Twisting words bends nature out of shape

A NZ Herald headline today blares “Oceans’ acidity threatening coral and mussel survival”, making us imagine reefs and shellfish beginning to fight for their lives. The article begins:

Rising carbon dioxide levels are increasing acidity in the oceans faster than scientists thought, posing a greater threat to shell-forming creatures such as coral and mussels.

An eight-year project in the Pacific has found that rising marine acid levels will challenge many organisms, because their shell-making chemistry is critically dependent on a less acidic, more alkaline environment.

The study monitored seawater pH levels at the northeast Pacific island of Tatoosh off Washington state in the United States.

Notice how the scope of this alarmist item contracts dramatically from “oceans” in the headline, to “the Pacific” in the second paragraph, to “an island” in the third paragraph. That’s an important point: the scientists haven’t been studying the whole ocean, just one bit of it.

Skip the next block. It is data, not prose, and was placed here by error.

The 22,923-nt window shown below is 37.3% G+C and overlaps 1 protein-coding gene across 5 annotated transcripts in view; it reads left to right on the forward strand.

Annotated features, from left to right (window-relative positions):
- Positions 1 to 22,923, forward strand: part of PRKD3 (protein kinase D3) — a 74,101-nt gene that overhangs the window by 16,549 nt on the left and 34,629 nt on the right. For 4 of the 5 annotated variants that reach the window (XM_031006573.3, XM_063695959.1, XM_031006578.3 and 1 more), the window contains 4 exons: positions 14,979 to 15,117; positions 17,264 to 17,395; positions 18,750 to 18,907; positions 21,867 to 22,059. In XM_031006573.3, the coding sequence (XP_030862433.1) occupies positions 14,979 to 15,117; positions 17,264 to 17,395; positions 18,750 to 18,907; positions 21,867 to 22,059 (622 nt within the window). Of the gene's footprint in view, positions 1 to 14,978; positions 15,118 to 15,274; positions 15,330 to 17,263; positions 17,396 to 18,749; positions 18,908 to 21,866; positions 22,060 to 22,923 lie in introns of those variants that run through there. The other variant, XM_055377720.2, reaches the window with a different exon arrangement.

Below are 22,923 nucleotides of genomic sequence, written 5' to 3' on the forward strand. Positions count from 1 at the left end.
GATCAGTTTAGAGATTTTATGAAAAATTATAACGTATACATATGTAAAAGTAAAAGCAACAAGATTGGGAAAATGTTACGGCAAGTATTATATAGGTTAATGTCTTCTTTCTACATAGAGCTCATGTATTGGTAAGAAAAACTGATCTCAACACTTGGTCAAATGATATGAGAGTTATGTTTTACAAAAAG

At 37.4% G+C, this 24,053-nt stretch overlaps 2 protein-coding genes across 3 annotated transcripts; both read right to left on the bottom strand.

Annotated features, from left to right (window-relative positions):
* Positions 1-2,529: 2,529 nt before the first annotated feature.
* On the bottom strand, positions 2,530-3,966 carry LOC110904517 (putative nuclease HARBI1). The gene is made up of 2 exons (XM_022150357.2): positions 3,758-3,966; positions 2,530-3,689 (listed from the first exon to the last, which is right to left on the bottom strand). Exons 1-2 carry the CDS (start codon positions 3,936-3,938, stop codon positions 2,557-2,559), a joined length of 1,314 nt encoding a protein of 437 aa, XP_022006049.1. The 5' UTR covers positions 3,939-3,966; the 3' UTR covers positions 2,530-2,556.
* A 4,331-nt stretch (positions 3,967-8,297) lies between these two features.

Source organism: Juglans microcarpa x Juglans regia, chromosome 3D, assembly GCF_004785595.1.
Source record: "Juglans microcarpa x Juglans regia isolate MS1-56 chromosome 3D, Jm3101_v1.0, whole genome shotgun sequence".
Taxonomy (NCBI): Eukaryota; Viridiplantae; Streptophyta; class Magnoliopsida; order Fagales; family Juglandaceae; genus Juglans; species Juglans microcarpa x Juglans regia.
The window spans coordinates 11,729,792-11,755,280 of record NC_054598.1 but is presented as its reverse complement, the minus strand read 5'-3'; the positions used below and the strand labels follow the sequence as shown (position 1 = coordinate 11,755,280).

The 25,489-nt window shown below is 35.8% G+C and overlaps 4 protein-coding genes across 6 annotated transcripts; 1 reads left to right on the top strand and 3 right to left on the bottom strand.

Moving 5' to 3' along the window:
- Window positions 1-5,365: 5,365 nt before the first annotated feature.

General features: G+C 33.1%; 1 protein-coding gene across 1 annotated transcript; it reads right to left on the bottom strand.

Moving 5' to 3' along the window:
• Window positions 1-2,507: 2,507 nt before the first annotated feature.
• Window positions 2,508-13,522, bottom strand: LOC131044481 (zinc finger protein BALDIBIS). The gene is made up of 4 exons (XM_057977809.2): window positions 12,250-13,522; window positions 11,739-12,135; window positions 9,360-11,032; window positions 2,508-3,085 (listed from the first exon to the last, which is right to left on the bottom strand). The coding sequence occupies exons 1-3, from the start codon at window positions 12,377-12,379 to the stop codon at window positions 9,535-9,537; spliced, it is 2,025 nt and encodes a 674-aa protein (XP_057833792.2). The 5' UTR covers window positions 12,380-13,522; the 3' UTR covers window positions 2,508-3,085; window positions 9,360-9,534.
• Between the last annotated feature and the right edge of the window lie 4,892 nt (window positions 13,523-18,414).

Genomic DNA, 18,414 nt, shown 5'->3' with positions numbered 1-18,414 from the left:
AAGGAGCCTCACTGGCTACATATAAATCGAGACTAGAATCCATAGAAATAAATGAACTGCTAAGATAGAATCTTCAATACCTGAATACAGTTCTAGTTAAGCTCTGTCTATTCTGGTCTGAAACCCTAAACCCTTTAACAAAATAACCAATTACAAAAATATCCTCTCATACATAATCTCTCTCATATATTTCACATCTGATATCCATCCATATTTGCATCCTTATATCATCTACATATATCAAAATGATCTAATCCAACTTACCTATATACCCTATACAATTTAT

If a scientist claims to know what is happening in the whole ocean after studying a single island, should we award him a medal or just smile politely and agree to humour him? Continue Reading →

Huge increase in the minuscule is still tiny

Last Wednesday the NZ Herald tried to shame New Zealand into more grown-up climate behaviour.

A body grandly known as the UN Climate Change Secretariat, a moniker which smoothly conveys an image of sponging up large amounts of cash for no earthly good, had just released figures showing “the growth in New Zealand’s emissions between 1990 and 2006 to be among the worst in the world’s industrialised nations.” Continue Reading →

Dr Pachauri, you should desist

Michael Duffy wrote yesterday in the Sydney Morning Herald that the chairman of the IPCC gave an erroneous presentation. Others have commented on the IPCC’s increasingly discredited reputation. I did some research and posted the following comment on Dr Pachauri’s blog; so far it hasn’t been published:

Dr Pachauri,

In January you were quoted in The Guardian as saying you would “look into the apparent temperature plateau so far this century.” Continue Reading →